Guide to Salesforce DLRS (Declarative Lookup Roll-up Summaries)

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The Declarative Lookup Roll-up Summaries (DLRS) managed package is a must-have for creating roll-up summaries between lookup relationships. Andy Fawcett’s open-source tool is a gift, enabling you to define roll-ups using standard UI declaratively, no coding required!

This guide will cover the high-level details, plus a couple of example use cases. First, let’s outline the challenge you need to solve. 

Why Roll-up Summaries Between Lookup Relationships are Challenging

You will encounter many use cases for creating roll-up summary fields. Getting stumped, mid-way through configuring, is so frustrating. One example is realising that the two objects you want to create a roll-up summary field between aren’t related via a master-detail relationship – they are related via a lookup relationship. The horror!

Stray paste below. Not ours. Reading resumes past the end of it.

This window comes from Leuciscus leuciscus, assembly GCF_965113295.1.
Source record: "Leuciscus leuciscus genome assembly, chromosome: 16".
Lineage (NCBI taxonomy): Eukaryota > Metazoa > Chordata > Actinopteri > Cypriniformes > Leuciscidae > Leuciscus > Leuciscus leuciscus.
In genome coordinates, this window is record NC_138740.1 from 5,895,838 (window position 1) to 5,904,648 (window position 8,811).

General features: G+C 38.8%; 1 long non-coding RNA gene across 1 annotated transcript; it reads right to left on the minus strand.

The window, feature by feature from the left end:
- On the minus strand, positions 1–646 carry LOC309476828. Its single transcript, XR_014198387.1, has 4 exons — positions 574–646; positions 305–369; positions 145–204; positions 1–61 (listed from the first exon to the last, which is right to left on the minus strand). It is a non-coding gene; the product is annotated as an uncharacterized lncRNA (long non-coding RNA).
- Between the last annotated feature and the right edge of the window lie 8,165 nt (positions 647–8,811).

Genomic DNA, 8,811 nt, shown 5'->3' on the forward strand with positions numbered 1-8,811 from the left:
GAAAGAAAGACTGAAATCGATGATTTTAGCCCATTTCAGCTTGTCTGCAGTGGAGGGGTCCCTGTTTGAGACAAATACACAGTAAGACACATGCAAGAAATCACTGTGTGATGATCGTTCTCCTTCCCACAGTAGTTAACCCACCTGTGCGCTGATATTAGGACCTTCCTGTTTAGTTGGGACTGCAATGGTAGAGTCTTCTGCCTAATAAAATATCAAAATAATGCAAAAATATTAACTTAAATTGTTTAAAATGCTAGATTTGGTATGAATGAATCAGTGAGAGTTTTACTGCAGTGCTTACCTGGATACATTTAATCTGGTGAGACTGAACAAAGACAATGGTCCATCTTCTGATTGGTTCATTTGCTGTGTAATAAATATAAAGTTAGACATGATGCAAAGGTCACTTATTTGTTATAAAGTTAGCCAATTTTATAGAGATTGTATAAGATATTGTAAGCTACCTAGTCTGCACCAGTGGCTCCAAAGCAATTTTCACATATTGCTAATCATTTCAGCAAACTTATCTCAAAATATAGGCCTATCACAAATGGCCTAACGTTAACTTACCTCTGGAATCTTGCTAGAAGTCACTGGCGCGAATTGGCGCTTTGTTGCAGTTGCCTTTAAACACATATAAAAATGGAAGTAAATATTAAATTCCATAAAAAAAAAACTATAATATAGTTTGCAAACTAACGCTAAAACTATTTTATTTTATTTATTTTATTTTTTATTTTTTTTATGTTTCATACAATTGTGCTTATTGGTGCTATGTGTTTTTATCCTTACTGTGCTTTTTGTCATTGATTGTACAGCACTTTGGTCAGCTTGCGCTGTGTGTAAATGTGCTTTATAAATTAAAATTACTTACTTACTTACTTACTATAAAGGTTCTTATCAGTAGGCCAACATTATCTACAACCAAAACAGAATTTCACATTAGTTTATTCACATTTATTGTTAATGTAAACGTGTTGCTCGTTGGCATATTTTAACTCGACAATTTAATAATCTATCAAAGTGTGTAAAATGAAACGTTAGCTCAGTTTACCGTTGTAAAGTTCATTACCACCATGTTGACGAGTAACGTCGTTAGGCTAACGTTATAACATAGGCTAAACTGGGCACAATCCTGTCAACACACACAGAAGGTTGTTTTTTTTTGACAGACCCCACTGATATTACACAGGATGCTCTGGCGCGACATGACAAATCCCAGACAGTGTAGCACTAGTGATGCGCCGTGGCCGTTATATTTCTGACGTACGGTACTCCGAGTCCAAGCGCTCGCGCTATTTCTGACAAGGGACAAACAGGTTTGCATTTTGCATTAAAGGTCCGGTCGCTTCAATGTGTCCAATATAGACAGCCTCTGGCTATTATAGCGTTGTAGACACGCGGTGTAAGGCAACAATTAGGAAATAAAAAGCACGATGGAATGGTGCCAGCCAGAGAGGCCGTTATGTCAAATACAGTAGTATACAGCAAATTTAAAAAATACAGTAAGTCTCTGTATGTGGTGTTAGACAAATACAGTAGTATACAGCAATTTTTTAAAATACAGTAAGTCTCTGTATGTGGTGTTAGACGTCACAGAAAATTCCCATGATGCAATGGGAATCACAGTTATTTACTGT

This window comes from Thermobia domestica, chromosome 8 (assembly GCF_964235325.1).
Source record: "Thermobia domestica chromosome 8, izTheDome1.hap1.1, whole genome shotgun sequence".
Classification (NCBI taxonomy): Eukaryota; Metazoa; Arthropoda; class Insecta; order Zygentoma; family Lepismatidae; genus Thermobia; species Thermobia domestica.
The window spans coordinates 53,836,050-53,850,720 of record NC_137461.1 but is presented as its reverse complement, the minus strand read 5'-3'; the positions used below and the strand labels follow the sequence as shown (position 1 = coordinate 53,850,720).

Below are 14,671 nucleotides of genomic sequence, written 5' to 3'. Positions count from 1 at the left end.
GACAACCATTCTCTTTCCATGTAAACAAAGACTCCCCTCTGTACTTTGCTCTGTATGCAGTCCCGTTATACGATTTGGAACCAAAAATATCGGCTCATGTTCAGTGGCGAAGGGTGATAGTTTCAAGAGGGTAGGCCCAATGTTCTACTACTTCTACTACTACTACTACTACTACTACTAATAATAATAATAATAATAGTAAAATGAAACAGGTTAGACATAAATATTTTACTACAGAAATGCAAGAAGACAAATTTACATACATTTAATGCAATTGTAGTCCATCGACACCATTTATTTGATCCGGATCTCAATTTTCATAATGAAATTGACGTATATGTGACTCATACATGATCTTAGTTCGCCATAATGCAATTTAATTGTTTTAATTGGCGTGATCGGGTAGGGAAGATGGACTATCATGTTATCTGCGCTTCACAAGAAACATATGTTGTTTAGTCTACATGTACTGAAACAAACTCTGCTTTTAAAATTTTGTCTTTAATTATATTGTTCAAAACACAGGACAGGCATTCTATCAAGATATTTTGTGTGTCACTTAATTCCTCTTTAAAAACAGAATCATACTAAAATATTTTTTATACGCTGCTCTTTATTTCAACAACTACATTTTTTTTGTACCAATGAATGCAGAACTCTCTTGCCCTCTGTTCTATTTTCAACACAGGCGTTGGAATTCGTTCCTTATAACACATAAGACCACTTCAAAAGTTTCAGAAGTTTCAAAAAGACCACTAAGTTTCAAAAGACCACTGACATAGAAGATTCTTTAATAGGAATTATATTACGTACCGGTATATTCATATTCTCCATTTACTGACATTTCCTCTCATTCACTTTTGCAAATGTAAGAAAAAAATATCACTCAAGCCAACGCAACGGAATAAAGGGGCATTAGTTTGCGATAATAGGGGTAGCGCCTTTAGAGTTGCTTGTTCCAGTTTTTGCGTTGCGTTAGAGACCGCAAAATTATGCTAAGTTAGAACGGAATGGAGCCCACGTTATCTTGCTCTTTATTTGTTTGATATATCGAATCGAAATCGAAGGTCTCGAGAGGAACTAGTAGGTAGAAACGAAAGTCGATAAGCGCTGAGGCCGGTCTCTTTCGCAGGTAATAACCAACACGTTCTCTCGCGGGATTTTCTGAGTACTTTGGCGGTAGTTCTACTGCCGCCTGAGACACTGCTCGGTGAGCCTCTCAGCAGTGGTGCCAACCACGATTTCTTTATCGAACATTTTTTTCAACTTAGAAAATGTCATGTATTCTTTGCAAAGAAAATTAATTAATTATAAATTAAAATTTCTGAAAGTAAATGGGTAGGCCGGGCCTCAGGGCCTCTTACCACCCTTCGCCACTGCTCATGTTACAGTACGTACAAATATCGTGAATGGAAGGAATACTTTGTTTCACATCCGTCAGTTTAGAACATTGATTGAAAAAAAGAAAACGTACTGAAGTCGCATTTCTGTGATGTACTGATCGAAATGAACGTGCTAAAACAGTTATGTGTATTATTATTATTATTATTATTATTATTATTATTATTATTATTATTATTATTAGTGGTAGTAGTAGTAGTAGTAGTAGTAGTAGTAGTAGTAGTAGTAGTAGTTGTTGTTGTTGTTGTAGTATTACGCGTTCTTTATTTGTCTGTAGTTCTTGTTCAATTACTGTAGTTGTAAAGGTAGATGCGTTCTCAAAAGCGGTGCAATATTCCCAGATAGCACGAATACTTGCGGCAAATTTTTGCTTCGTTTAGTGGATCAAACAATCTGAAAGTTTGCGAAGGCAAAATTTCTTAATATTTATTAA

• Master-detail relationship: possible to create roll-up summary fields. 
  • Lookup relationship: not possible…

…or so you may think. Sure, standard Salesforce functionality limits what’s possible with roll-up summaries, but there are other options to fulfil your requirement.

  1. Write an Apex Trigger: the ‘traditional’ route. This isn’t a friendly option for declarative (low-code) admins and consultants. Involving a developer could result in extra hassle, and in a project, reaches into your budget. 
  2. Use Salesforce Flow
  3. Declarative Lookup Roll-up Summaries (DLRS): an open-source tool developed by Andy Fawcett from the Salesforce community. Let’s explore DLRS for Salesforce some more…

What is Declarative Lookup Roll-up Summaries (DLRS)?